Paul said his readers were dead. He said they were dead in wrongdoings and in their sins. They were dead in the sense that they had fallen away from accepted standards of conduct (in God’s eyes) and they had departed from standards of uprightness (which are God’s). Paul uses a sort of parallelism here between four dative case words. The first two are dative plural articles (first masculine, then feminine), and the second two are dative plural relative pronouns attached to ἐν. The first and last correspond to each other while the second and third are related. This inverted parallel structure seems to simply be a way that Paul was explaining what he meant by his readers being dead. The first, τοῖς παραπτώμασιν, and the last, ἐν οἷς . . ., seem to be connected in the sense that the falling away from accepted standards of conduct was expressed by living according to the lusts of the flesh, doing the will of the flesh and of the negative impulses, being children of wrath or anger by nature as everyone else. “Formerly,” ποτε, indicates that the state of being dead according to living in alignment with the desires of the flesh is no longer a present reality; it was true of the past but is no longer true for the present. Likewise, in the other prepositional phrase, it indicates that the state of being dead according to living in alignment with the world is no longer a present reality. The second, ταῖς ἀμαρτίαις, and the third, ἐν αἷς . . ., seem to be related in the sense that the departure from Gods standards of uprightness was demonstrated in living according to the age of this world, according to the ruler of the authority of the air, of the spirit who is now working in the sons of disobedience. It seems in this case that while being dead in sin the readers had veered from God’s standards of uprightness to take on a different divine perspective on living, one that is in contrast to God’s.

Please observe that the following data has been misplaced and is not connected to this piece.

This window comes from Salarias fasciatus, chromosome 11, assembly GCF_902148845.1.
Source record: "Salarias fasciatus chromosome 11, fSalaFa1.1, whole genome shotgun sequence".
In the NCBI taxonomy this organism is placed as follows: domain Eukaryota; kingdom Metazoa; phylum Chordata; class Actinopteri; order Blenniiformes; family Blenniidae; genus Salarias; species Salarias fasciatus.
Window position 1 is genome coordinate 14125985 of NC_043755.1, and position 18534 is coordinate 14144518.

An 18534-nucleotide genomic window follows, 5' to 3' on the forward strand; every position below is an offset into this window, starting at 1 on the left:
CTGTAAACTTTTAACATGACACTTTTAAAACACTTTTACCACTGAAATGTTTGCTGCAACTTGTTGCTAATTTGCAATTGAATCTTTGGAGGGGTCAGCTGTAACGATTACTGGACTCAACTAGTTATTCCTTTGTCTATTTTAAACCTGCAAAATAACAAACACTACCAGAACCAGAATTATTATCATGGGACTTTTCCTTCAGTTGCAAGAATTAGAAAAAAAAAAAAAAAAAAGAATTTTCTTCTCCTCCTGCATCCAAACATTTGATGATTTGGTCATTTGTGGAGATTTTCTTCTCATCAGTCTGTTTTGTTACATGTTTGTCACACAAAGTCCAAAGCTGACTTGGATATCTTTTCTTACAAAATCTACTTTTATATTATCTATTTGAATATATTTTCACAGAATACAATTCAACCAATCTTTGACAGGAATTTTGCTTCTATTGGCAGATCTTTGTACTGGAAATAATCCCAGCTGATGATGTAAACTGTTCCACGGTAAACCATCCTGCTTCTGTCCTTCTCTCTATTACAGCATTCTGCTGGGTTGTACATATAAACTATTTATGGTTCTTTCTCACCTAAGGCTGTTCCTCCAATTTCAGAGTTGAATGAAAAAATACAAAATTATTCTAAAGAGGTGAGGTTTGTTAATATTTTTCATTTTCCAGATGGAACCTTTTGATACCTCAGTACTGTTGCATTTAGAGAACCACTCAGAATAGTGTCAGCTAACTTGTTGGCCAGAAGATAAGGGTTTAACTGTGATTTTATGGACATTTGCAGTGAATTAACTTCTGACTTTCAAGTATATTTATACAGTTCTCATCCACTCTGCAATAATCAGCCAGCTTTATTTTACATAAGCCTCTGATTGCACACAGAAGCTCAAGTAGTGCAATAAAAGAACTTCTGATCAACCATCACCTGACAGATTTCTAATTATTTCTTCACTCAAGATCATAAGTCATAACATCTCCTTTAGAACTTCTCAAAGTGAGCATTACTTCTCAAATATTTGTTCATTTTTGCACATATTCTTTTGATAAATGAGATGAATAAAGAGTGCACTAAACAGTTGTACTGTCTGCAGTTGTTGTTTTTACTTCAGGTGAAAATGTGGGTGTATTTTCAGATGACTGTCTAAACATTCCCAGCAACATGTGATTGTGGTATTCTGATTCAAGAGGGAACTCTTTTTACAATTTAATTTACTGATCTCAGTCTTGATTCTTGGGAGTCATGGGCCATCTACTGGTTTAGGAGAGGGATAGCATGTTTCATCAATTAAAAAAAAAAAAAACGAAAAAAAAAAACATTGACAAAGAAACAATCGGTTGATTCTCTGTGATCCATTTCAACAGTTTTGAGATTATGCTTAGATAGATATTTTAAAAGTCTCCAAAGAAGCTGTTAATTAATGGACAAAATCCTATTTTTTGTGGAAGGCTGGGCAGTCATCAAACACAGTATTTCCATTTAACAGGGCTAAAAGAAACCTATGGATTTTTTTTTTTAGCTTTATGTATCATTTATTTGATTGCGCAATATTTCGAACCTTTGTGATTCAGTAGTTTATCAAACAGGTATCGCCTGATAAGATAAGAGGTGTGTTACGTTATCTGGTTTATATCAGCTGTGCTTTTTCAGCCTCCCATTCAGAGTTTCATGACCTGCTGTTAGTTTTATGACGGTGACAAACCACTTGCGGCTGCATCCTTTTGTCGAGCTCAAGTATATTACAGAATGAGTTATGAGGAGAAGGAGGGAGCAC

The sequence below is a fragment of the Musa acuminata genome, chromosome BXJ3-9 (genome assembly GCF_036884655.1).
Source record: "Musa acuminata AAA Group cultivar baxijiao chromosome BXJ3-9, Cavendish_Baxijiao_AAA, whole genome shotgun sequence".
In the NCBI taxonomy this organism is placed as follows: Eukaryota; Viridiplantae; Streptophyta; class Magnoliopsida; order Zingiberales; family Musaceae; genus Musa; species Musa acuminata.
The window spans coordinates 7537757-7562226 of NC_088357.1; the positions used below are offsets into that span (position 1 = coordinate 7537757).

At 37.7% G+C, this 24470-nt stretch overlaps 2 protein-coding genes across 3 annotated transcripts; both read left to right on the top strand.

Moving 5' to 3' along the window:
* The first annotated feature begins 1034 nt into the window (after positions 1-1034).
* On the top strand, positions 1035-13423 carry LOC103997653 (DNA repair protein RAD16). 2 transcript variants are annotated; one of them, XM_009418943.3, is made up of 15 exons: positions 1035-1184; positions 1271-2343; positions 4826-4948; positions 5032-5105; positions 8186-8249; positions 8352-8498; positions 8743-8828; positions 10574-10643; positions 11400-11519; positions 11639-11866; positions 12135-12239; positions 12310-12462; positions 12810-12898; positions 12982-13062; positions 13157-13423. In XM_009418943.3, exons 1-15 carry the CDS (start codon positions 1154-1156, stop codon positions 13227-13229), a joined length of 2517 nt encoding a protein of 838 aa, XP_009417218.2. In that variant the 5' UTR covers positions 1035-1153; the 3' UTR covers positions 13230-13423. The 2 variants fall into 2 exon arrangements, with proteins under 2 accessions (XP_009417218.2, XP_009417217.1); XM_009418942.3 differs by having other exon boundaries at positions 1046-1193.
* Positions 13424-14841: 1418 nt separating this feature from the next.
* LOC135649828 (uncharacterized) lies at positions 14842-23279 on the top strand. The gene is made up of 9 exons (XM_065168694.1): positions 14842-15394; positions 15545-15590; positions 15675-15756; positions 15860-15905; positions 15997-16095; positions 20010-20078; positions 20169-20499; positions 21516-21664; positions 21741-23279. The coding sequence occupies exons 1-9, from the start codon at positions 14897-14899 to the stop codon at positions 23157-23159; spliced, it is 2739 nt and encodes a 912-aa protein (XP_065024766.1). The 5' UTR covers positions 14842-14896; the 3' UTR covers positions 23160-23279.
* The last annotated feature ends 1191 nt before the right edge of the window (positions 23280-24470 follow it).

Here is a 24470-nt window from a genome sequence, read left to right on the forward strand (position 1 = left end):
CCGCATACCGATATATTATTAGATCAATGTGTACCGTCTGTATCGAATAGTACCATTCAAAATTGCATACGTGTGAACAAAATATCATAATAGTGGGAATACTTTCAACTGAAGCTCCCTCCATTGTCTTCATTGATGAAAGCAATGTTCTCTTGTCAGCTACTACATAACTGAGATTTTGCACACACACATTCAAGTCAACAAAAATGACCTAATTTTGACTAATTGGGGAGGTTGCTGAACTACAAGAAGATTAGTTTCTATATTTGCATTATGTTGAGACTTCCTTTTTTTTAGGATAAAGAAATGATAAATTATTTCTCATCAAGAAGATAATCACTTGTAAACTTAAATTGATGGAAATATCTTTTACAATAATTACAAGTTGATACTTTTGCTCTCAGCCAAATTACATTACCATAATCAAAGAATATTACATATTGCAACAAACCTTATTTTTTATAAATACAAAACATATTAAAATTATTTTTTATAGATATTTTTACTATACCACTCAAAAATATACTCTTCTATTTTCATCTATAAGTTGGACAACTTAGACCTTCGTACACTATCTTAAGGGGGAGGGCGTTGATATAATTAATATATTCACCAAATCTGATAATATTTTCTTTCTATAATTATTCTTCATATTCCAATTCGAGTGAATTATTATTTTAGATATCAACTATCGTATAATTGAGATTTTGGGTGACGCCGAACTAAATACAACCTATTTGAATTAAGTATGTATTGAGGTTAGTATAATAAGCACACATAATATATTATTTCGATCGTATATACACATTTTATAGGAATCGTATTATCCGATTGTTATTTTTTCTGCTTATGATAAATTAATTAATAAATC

Paul then contrasts the readers with God. The readers were dead in wrongdoings and sin, but God is rich in mercy. Indeed, God showed love to us according to his great love. He made us alive together with Christ, us who were dead in wrongdoings. Paul adds in a quick sentence that is hard to place, because it does not fit the flow of his argument and it does not match or connect with anything surround it in terms of vocabulary and syntax, but contextually it matches. Paul is talking about God’s work in the chosen ones. This work is God’s act of grace. He introduces the grace act of God briefly and eventually will return to it in the next sentence of chapter 2. Paul says that the readers are being saved by grace. “Being saved,” σεσῳσμένοι, is a perfect participle. It indicates an action that has taken place in the past but the effects of which are still being felt today. God’s saving act, his grace act, is something that has happened in the past (“You are saved”) but it continues to be in effect (“You are being saved”). It is not easy to get this understanding across in english without being redundant (“You are saved and you are being saved by grace”). At any rate, σεσῳσμένοι indicates that God’s grace act is a process. But Paul moves on quickly and picks up this idea again later. God showed his love to us, making us alive with Christ even though we were dead, and he raised us up and sat us down with Christ in the heavenly realms. Earlier we saw that God sat Christ down in the heavenly realms after having raised him up from the dead. Now Paul declares the same is true for the chosen ones. We have been raised up from the dead and caused to sit down in the heavenly realms with Christ. Therefore, we share in the activity of Christ. He is in authority over all things, and we take part in that authority too. It is both God’s purpose and result that he might demonstrate his over-passing wealth of his grace in generosity for us. The subjunctive marker, ἵνα, indicates in this case that purpose is given to the previous aorist verbs and also result. God showed love on us, made us alive, raised us up, and sat us down in the heavenly realms with Christ for the purpose that he might reveal the great riches of his grace. Yet, God’s actions also yield the result that his love, life giving, raising, and causing to sit demonstrates the great riches of his grace. God set out to demonstrate his grace, and he succeeded.